Christina Baldwin wrote a book called StoryCatcher. It is a delightful read reflecting so much of the depth of her life. It is a delightful invitation to notice the power — learning, relationships, pathway to action — that can show up in listening to and mining our stories.
Three days ago I met with fellow board members from the Salt Lake Center for Engaging Community. Eight of us gathered. We told stories. At one level it was an invitation to checkin — say a bit of what is alive for you. This board is not a traditional board. It is more of an incubator kind of group. We share our work. We develop our friendships. We ask for help from each other. Our checkin was half of the meeting.
It was in our storytelling that I found a deep, rich harvest, again. What could so easily be dismissed as “long checkin” was for me heart of the work. I listened. I mapped. And from that listening, tagged some of the core themes. For us working with engagement in community, there was much learning there. Much about our current noticings and practices of building thriving community. A bit of this is below.
– there was Jim from the Integrated Health Network sharing his work with soldiers returning from duty, integrating with their families. He spoke of the power of healing that is internal, helping to mirror this to the soldiers. He also spoke with a few tears welling of how the marines are so hungry for this kind of help.
– there was Ben from the Hemingway Foundation telling a story of this challenged economy and how it is shifting employment for many people. “We are the authors of our lives.” And he continued to speak of his desire to work in the natural cycles of life, as happens in nature.
– there was Jane building on Ben, sharing her commitment to living in balance on the earth. She shared some of her awakening and strong sense that many are awakening and remembering.
– Jim again speaking of his reaching out to soldiers. He speaks it with such heart. Reaching out is a simple principle.
– there was Martha, a long-time educator and leader of the Three Rs program describing how there is less divisiveness in the state now. The simple invitation to have coffee together between people of different religious affiliations.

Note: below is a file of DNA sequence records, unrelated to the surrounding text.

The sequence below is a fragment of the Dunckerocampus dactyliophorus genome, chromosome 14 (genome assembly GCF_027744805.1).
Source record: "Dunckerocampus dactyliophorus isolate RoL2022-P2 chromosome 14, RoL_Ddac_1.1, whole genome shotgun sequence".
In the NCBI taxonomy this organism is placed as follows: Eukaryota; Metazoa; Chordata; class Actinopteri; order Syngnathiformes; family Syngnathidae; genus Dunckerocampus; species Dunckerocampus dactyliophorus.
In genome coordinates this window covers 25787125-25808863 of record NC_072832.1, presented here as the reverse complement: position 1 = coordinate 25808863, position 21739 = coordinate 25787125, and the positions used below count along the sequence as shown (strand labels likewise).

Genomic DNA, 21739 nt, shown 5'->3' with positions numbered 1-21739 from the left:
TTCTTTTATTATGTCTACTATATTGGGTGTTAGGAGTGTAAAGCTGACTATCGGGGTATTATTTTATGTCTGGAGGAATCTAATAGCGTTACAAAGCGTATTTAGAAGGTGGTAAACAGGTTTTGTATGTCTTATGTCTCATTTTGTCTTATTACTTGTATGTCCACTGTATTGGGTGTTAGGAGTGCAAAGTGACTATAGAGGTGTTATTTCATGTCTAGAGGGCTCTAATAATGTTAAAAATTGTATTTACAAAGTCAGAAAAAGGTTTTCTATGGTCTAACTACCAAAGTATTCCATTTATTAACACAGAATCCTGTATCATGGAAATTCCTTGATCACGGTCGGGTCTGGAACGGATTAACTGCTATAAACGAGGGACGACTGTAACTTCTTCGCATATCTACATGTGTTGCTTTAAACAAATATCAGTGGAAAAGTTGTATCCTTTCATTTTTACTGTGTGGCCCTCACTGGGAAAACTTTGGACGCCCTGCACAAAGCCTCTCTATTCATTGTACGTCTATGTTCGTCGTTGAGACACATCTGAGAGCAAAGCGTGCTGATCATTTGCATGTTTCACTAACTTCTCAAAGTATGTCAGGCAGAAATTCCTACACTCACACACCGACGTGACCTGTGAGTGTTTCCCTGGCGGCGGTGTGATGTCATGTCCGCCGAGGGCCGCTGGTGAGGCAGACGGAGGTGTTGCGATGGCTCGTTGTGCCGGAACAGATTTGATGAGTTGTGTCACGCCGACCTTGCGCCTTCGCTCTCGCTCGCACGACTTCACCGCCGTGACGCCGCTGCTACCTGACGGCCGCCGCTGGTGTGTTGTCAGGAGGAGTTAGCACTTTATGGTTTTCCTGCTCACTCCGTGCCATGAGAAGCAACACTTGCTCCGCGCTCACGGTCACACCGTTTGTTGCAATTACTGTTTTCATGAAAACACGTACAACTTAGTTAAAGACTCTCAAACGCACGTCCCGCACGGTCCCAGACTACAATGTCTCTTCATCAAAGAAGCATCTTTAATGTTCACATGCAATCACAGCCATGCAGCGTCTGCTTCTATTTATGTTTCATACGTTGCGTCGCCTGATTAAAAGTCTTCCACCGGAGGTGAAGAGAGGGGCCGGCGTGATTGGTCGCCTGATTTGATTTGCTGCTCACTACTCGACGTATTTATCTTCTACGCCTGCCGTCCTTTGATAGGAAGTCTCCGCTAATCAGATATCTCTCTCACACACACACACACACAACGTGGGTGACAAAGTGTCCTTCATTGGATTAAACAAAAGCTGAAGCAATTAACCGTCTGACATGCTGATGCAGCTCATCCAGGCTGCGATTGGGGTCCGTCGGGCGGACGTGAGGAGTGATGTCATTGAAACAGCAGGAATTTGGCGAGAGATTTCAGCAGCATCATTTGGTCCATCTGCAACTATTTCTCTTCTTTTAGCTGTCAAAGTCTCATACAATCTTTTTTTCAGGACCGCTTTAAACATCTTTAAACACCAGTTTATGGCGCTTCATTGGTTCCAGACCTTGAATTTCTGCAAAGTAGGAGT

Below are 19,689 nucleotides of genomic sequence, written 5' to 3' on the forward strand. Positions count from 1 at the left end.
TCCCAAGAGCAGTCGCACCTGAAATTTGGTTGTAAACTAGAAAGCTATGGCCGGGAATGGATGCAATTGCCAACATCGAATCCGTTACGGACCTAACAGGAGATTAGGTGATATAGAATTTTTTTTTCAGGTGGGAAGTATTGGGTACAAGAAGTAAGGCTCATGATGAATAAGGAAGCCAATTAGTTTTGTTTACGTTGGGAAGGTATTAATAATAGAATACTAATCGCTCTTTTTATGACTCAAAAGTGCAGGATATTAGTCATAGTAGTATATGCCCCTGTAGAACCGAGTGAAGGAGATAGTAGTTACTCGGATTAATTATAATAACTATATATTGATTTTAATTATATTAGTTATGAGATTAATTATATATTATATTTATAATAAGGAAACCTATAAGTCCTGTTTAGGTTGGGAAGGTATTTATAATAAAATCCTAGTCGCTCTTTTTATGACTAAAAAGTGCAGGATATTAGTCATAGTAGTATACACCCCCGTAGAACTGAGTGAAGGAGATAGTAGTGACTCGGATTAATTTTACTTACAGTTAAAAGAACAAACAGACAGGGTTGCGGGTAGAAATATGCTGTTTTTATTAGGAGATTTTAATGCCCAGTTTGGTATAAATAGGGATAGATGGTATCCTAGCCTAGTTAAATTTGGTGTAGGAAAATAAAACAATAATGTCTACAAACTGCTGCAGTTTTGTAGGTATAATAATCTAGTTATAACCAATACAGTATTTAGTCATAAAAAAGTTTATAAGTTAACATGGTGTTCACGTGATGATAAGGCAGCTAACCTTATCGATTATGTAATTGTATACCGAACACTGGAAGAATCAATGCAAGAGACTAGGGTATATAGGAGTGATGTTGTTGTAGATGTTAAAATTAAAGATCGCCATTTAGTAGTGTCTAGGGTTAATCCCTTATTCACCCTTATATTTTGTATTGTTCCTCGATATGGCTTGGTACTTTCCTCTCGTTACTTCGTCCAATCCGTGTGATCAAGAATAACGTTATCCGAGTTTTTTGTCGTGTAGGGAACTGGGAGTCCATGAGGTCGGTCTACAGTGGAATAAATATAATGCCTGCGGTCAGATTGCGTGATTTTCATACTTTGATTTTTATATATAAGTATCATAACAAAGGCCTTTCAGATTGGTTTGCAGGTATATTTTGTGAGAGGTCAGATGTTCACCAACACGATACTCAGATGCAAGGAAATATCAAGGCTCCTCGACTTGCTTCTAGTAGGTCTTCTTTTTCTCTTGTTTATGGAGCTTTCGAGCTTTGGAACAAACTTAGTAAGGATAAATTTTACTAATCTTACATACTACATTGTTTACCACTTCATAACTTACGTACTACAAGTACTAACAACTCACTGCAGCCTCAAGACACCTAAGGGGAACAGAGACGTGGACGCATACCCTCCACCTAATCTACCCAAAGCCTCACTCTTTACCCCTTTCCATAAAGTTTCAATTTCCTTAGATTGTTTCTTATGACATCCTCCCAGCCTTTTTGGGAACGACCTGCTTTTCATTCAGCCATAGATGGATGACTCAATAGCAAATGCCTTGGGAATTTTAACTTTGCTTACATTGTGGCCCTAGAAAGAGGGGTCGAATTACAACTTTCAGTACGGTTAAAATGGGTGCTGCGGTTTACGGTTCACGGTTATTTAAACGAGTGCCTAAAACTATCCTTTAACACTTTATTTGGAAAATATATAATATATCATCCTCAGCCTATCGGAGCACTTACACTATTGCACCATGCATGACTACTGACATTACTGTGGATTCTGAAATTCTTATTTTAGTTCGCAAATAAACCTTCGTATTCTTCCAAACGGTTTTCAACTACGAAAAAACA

– similarly, there was Randy of the Foundation for Intereligious Diplomacy sharing research he read on the impact of having dinner together. The invitation to just focus with each other for a bit of time in the day to support well-being.
– there was John of the CEC sharing some of his excitement in a Call to Civic Discourse in Utah, sharing the core practice of good citizenship — talking to each other.
– I am very much paying attention to simple steps of daily practice. Not grand designs. Just simple daily practices and calling myself and others to such attention.
– John spoke further of demonstration projects for 2009, working with the legislature and community groups
– there was Sonya, a cofounder of a local charter school reflecting on her enrollment. I could see and feel as she spoke the love that she feels for the kids and families that are part of her school. She asked, “what will be like in our next 10 years?”
– and Randy speaking further about relationships between ethics, intelligence, and distance.
– Jane speaking further on the choice of how to seed community, exploring arts programs.
– Sonya reflecting further on her school. “We do the best we could with the money we have.”
– John’s invitation to media groups and state legislaters in civic discourse
Values, Invitation, Practice, Projects, Vision, Choice, Resourcefullness — for me, all rich principles of healthy community, noticed in telling stories, embedded in heartful honesty. Not brainstorming. Just showing up, telling stories, mining.